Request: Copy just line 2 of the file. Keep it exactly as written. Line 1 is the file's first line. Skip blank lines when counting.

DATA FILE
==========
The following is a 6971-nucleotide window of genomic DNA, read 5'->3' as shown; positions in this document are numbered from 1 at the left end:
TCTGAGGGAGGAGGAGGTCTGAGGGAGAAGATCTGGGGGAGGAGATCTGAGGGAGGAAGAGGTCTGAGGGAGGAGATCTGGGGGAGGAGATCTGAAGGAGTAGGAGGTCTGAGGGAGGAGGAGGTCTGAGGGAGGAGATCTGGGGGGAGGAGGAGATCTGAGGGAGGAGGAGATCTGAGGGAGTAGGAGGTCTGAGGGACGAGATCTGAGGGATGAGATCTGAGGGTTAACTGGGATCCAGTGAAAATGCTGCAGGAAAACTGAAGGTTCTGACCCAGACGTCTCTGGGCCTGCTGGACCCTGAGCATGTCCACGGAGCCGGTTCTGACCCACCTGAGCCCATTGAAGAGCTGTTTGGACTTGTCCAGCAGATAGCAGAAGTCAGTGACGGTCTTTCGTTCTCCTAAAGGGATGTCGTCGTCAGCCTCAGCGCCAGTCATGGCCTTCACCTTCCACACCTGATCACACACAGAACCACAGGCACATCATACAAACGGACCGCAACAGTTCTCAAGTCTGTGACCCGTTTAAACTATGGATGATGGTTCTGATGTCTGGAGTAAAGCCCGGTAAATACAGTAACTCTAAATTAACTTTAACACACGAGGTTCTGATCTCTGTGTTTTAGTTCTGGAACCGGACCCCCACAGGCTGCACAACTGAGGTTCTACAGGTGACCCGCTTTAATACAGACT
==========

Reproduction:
TCTGAGGGAGGAGGAGGTCTGAGGGAGAAGATCTGGGGGAGGAGATCTGAGGGAGGAAGAGGTCTGAGGGAGGAGATCTGGGGGAGGAGATCTGAAGGAGTAGGAGGTCTGAGGGAGGAGGAGGTCTGAGGGAGGAGATCTGGGGGGAGGAGGAGATCTGAGGGAGGAGGAGATCTGAGGGAGTAGGAGGTCTGAGGGACGAGATCTGAGGGATGAGATCTGAGGGTTAACTGGGATCCAGTGAAAATGCTGCAGGAAAACTGAAGGTTCTGACCCAGACGTCTCTGGGCCTGCTGGACCCTGAGCATGTCCACGGAGCCGGTTCTGACCCACCTGAGCCCATTGAAGAGCTGTTTGGACTTGTCCAGCAGATAGCAGAAGTCAGTGACGGTCTTTCGTTCTCCTAAAGGGATGTCGTCGTCAGCCTCAGCGCCAGTCATGGCCTTCACCTTCCACACCTGATCACACACAGAACCACAGGCACATCATACAAACGGACCGCAACAGTTCTCAAGTCTGTGACCCGTTTAAACTATGGATGATGGTTCTGATGTCTGGAGTAAAGCCCGGTAAATACAGTAACTCTAAATTAACTTTAACACACGAGGTTCTGATCTCTGTGTTTTAGTTCTGGAACCGGACCCCCACAGGCTGCACAACTGAGGTTCTACAGGTGACCCGCTTTAATACAGACT